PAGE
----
The three ROC methods were compared by evaluating how close the means of the parameter estimates were to the values determined for , , and .

The various sample sizes were determined to be (), (, ), 100(, ), and 200(, ). The simulations and analyses were performed using the SAS/IML and SAS GENMOD procedures in SAS 9.1.

##### 2.5. Application Data

The data set consisted of 62 patients who had been diagnosed with non-ST elevation acute coronary syndrome (NSTE-ACS) on the basis of an acute chest pain episode and electrocardiographic changes manifested by ST depressions or T wave inversions within 12 h of the symptom onset. The levels of cardiac troponin-I (cTnI) and the MB isoenzyme of creatine kinase (CK-MB) were measured at the time of emergency department arrival. A single test for myoglobin was obtained if the cTnI level was elevated. A non-ACS group consisted of 20 subjects who had atypical chest pain with normal cTnI and normal CK-MB levels. Myoglobin levels were obtained from both the NSTE-ACS and non-ACS groups. Figure 1 shows the distribution plot of the myoglobin levels for the NSTE-ACS and non-ACS groups. The parametric, nonparametric, and semiparametric ROC analyses were applied to the data set, with the myoglobin levels serving as a biomarker for detecting ACS. Next, the results of the three ROC methods were compared. The study was approved by the Eskisehir Osmangazi University School of Medicine Ethics Committee, and the data set was collected between October 4, 2004 and September 4, 2005.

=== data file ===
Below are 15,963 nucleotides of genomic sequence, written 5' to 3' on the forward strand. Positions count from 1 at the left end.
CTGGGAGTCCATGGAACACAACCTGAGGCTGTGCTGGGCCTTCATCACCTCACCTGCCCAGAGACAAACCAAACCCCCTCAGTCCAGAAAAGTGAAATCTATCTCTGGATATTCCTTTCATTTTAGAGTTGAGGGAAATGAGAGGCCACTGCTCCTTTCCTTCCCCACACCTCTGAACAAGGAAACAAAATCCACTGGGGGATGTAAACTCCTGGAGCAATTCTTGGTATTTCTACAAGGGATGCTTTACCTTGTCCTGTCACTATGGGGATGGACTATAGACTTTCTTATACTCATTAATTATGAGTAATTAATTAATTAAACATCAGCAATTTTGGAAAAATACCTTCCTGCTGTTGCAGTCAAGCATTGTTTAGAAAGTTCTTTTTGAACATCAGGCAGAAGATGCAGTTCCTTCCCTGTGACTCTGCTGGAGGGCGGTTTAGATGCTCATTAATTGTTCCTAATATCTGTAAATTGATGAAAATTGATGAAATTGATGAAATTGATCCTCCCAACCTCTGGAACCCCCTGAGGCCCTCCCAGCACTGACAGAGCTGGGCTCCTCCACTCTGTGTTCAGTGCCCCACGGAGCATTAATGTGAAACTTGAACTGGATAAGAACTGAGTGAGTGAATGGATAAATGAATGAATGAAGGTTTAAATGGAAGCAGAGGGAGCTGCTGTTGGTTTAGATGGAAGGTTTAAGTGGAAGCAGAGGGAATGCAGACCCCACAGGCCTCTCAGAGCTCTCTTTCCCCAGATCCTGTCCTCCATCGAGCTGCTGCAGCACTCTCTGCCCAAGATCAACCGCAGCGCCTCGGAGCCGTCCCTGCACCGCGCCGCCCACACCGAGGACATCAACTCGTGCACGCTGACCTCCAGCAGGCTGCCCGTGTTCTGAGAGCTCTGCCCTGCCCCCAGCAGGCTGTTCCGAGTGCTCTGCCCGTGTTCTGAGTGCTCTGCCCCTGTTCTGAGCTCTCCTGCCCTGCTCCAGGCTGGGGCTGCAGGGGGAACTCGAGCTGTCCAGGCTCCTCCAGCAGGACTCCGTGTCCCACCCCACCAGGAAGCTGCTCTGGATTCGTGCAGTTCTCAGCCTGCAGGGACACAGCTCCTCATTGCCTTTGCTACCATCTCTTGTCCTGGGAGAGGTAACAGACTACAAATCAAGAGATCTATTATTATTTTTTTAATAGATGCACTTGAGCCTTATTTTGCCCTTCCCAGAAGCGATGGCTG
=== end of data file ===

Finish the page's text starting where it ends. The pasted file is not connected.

#### 3. Results and Discussion

Table 1 shows the simulation results when the distributions of the continuous diagnostic test measurements were normal in both the diseased and nondiseased subjects. As the total sample size increased (especially to over 50), both the parametric and semiparametric methods provided parameter estimates with negligible bias and similar standard errors. Additionally, the three methods had similar estimates with negligible bias for the . The standard errors, RMSEâ€™s, and 95% confidence intervals for the *AUC*â€™s of each method are similar with negligible differences at larger sample sizes.

Table 2 shows the diagnostic test simulation results when using a skewed distribution for the diseased and nondiseased subjects. The parametric method yielded biased parameters and *AUC* estimates at each sample size. However, the semiparametric method provided parameter and *AUC* estimates with a negligible bias when the sample size increased. The nonparametric method produced negligible *AUC* bias at each sample size. When the sample size increases, the nonparametric and semiparametric *AUC* estimates and their standard errors become similar. On the other hand, nonparametric and semiparametric methods have similar RMSE for the *AUC* estimates at each sample size. For small sample sizes, the 95% *AUC* confidence intervals from the nonparametric method have a narrower range than those of the semiparametric method.